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Los Angeles Plays With Itself

Los Angeles Plays With Itself

What is it about Los Angeles that makes it prone to multicharacter, excess-minded ensembles and devoted tributes to itself disguised as critiques? Well, as we learned from Paul Haggis’s ethnography-as-racial-burlesque Crash, everyone in that city just sort of, well, crashes into each other–presumptively it’s strictly a car thing, because I’ve had my share of sidewalk collisions while walking on New York’s even more crowded streets. Perhaps the city’s denizens are united by a certain, unspoken shared misery, eventually exacerbated or cleansed by some greater destructive force, as in Short Cuts and Magnolia. Or is it that everyone oozes an icky superficiality that doubles as a mighty adhesive, connecting disparate people stuck in ignoble circumstances, as in Happy Endings or Boogie Nights?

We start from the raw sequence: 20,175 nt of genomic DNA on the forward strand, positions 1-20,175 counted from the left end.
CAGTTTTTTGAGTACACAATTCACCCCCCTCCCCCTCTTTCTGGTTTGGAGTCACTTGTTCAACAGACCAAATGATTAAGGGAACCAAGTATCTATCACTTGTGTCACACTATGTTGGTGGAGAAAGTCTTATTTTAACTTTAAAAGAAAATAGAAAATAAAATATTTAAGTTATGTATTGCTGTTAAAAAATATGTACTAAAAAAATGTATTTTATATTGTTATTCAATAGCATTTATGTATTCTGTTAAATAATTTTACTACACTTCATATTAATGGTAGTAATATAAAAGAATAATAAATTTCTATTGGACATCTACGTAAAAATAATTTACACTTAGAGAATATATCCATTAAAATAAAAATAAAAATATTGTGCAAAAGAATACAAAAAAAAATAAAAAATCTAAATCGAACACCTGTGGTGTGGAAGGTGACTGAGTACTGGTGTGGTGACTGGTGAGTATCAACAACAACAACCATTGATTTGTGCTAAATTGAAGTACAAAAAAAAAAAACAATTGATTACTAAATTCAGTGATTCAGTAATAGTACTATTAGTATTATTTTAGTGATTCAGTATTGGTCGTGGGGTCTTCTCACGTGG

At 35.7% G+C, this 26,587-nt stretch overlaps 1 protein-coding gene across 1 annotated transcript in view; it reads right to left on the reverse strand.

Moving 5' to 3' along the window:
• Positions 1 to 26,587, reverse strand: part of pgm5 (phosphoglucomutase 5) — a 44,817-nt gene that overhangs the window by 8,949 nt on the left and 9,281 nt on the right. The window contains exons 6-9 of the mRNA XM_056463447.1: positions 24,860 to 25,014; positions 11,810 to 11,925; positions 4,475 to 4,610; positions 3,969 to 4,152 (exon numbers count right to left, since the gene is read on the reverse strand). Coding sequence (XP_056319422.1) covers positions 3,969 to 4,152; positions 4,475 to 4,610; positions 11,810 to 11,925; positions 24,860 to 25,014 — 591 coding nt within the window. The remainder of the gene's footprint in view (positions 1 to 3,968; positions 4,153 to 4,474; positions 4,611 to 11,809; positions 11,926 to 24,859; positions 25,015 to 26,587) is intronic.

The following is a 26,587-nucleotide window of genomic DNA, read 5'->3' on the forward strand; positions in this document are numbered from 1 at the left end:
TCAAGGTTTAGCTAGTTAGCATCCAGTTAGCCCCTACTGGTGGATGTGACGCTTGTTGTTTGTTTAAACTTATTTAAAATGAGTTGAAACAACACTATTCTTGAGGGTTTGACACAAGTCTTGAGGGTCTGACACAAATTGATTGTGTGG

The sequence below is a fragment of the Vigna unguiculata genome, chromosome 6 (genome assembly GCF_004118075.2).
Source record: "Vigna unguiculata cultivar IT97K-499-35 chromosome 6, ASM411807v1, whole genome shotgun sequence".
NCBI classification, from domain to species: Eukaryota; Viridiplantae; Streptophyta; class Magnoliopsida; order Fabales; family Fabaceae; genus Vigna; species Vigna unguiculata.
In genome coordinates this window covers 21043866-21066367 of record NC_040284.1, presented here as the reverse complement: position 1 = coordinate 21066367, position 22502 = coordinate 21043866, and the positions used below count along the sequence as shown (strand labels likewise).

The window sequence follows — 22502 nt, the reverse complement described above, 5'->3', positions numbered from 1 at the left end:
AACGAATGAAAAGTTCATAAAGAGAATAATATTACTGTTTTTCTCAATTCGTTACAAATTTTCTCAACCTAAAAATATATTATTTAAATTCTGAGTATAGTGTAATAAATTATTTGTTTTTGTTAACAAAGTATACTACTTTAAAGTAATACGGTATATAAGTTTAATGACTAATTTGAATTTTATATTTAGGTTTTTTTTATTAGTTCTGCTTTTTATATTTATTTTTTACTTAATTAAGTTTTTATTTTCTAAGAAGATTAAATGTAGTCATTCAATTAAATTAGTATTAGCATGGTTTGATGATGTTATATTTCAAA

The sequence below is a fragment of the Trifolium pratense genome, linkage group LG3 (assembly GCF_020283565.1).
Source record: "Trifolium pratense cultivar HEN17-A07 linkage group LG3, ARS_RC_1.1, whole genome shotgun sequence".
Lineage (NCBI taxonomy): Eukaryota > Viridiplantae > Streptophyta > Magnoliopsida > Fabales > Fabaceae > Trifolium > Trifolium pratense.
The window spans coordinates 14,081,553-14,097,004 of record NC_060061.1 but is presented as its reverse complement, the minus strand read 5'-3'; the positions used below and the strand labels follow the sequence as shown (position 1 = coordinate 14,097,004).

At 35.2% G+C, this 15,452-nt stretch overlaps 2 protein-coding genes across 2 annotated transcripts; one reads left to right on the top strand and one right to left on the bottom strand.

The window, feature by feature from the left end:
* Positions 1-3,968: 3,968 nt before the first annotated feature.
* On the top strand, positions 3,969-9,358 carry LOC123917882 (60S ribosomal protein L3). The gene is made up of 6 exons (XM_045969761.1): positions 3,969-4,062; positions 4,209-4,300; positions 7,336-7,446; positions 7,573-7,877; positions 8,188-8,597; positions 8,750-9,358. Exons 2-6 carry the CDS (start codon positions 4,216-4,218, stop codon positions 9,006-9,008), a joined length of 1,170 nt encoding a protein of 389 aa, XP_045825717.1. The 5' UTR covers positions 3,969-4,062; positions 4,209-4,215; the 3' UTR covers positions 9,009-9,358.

Whatever the reason, director Jason Freeland feels the need to try his hand at this subgenre, tackling, in only his second feature, a sprawling study of a pack of tangentially related young people trying to make it in Los Angeles, all either exploiters or the exploited. The trick of many of these movies it that their dovetailing narratives and multiple characters give off the impression that the director is ambitious, but more often they’re anything but, haphazardly jamming together half-formed tidbits of stories like ill-fitting jigsaw pieces. This is not to say that fleeting moments cannot add up to satisfying narratives – each of the marvelous single-take segments of Rodrigo Garcia’s Nine Lives, for instance, felt like fully achieved short fictions. In Freeland’s case, one might wish he would venture at perfecting a single coherent narrative before trying to weave together several. Click here to read the rest of Michael Koresky’s review of Garden Party.

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